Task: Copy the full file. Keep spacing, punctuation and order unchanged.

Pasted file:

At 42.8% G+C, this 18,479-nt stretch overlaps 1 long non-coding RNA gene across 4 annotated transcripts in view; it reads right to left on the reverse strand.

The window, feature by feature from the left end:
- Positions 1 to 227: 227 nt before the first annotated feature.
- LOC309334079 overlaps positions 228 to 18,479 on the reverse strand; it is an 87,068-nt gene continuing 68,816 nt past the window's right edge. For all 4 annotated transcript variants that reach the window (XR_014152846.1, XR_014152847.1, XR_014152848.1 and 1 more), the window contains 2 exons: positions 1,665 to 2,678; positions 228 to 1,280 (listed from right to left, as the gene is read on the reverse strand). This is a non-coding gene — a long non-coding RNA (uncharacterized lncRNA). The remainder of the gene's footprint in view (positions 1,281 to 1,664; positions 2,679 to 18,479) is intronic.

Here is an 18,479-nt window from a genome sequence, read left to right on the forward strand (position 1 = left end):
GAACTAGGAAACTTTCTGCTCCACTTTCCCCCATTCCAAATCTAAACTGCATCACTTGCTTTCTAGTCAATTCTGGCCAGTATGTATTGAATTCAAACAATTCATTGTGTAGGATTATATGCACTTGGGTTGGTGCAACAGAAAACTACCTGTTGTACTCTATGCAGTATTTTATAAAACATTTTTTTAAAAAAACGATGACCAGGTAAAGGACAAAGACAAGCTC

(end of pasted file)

At 42.8% G+C, this 18,479-nt stretch overlaps 1 long non-coding RNA gene across 4 annotated transcripts in view; it reads right to left on the reverse strand.

The window, feature by feature from the left end:
- Positions 1 to 227: 227 nt before the first annotated feature.
- LOC309334079 overlaps positions 228 to 18,479 on the reverse strand; it is an 87,068-nt gene continuing 68,816 nt past the window's right edge. For all 4 annotated transcript variants that reach the window (XR_014152846.1, XR_014152847.1, XR_014152848.1 and 1 more), the window contains 2 exons: positions 1,665 to 2,678; positions 228 to 1,280 (listed from right to left, as the gene is read on the reverse strand). This is a non-coding gene — a long non-coding RNA (uncharacterized lncRNA). The remainder of the gene's footprint in view (positions 1,281 to 1,664; positions 2,679 to 18,479) is intronic.

Here is an 18,479-nt window from a genome sequence, read left to right on the forward strand (position 1 = left end):
GAACTAGGAAACTTTCTGCTCCACTTTCCCCCATTCCAAATCTAAACTGCATCACTTGCTTTCTAGTCAATTCTGGCCAGTATGTATTGAATTCAAACAATTCATTGTGTAGGATTATATGCACTTGGGTTGGTGCAACAGAAAACTACCTGTTGTACTCTATGCAGTATTTTATAAAACATTTTTTTAAAAAAACGATGACCAGGTAAAGGACAAAGACAAGCTC